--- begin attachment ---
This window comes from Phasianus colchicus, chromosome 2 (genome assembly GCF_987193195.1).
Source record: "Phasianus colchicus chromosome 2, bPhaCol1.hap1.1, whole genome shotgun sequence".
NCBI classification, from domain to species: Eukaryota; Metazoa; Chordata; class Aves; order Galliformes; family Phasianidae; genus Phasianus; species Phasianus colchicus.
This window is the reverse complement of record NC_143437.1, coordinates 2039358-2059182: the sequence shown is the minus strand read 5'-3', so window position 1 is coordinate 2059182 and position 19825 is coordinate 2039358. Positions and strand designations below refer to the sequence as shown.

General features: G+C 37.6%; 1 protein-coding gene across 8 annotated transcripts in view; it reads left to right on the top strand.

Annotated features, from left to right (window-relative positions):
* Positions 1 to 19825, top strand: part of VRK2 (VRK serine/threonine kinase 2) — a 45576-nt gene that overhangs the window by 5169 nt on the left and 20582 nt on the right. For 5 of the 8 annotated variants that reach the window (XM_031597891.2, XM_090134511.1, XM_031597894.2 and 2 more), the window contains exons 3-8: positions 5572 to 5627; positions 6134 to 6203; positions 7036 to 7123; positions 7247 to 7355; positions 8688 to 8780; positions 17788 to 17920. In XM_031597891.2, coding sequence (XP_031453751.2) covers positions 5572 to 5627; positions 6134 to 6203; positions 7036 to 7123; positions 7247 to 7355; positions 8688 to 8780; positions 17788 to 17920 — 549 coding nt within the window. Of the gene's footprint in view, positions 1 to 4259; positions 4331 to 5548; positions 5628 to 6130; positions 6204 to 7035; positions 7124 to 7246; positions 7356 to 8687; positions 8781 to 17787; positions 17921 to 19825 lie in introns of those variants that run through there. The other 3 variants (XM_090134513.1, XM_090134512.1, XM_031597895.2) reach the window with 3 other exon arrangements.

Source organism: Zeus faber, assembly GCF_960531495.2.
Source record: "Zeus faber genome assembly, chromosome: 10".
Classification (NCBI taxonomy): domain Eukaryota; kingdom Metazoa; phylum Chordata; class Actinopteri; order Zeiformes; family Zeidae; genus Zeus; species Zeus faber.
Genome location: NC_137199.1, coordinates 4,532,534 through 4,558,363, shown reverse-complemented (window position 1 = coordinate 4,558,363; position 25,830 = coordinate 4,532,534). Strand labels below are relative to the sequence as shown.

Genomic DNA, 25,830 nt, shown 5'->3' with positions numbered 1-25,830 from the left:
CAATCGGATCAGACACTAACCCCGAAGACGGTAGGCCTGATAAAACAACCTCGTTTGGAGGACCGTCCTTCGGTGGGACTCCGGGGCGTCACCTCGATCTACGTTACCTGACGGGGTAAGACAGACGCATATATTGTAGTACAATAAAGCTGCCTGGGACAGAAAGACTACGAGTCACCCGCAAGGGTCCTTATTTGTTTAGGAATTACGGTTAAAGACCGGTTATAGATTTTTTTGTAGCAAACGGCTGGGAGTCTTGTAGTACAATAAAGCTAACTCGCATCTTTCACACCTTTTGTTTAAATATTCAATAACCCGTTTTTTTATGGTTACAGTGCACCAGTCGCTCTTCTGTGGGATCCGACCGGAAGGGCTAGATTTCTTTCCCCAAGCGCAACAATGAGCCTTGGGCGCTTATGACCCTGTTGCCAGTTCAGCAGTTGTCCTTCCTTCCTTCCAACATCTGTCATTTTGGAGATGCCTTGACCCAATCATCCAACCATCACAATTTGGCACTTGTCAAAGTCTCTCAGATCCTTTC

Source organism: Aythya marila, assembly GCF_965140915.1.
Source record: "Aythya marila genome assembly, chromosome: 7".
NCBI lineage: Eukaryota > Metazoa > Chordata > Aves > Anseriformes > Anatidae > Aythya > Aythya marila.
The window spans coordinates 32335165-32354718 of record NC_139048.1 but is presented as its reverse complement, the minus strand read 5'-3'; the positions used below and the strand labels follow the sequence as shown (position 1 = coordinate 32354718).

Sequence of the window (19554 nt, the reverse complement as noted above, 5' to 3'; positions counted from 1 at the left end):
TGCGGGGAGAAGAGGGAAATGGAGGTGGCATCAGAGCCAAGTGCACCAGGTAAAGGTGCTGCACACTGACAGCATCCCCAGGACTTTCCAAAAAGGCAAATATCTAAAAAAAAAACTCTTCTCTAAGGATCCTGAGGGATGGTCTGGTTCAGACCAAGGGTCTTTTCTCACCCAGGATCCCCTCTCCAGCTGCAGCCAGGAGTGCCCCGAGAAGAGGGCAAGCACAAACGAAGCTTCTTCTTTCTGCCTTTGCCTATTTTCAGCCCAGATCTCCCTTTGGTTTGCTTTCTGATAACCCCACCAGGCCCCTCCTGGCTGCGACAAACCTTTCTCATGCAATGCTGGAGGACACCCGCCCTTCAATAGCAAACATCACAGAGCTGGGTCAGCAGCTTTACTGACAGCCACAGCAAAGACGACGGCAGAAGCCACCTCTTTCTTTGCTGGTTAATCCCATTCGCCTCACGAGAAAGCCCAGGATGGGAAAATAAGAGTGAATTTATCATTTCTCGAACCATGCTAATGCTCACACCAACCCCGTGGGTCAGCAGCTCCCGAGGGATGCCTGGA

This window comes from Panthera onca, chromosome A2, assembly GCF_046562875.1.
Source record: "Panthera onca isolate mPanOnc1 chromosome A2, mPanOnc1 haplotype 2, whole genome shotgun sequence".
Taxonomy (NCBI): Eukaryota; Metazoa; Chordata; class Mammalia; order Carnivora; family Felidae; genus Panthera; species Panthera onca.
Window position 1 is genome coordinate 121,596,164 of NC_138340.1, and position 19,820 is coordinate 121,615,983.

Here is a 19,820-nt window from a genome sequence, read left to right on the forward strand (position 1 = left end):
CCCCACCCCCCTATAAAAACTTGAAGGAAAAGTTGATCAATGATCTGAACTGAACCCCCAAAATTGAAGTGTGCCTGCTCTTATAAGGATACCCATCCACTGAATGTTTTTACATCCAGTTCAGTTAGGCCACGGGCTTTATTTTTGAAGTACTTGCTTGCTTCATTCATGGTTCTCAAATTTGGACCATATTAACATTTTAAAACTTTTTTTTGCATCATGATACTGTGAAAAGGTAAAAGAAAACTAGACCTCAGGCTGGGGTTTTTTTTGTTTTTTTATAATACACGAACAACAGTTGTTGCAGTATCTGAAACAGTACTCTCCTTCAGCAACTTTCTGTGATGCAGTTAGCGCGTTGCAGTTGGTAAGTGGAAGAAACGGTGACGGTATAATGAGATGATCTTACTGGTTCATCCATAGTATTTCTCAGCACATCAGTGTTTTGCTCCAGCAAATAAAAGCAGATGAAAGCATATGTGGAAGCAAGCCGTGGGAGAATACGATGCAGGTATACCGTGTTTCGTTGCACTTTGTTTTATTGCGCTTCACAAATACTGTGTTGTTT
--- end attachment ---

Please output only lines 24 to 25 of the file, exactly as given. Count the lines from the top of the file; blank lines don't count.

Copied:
Here is a 19,820-nt window from a genome sequence, read left to right on the forward strand (position 1 = left end):
CCCCACCCCCCTATAAAAACTTGAAGGAAAAGTTGATCAATGATCTGAACTGAACCCCCAAAATTGAAGTGTGCCTGCTCTTATAAGGATACCCATCCACTGAATGTTTTTACATCCAGTTCAGTTAGGCCACGGGCTTTATTTTTGAAGTACTTGCTTGCTTCATTCATGGTTCTCAAATTTGGACCATATTAACATTTTAAAACTTTTTTTTGCATCATGATACTGTGAAAAGGTAAAAGAAAACTAGACCTCAGGCTGGGGTTTTTTTTGTTTTTTTATAATACACGAACAACAGTTGTTGCAGTATCTGAAACAGTACTCTCCTTCAGCAACTTTCTGTGATGCAGTTAGCGCGTTGCAGTTGGTAAGTGGAAGAAACGGTGACGGTATAATGAGATGATCTTACTGGTTCATCCATAGTATTTCTCAGCACATCAGTGTTTTGCTCCAGCAAATAAAAGCAGATGAAAGCATATGTGGAAGCAAGCCGTGGGAGAATACGATGCAGGTATACCGTGTTTCGTTGCACTTTGTTTTATTGCGCTTCACAAATACTGTGTTGTTT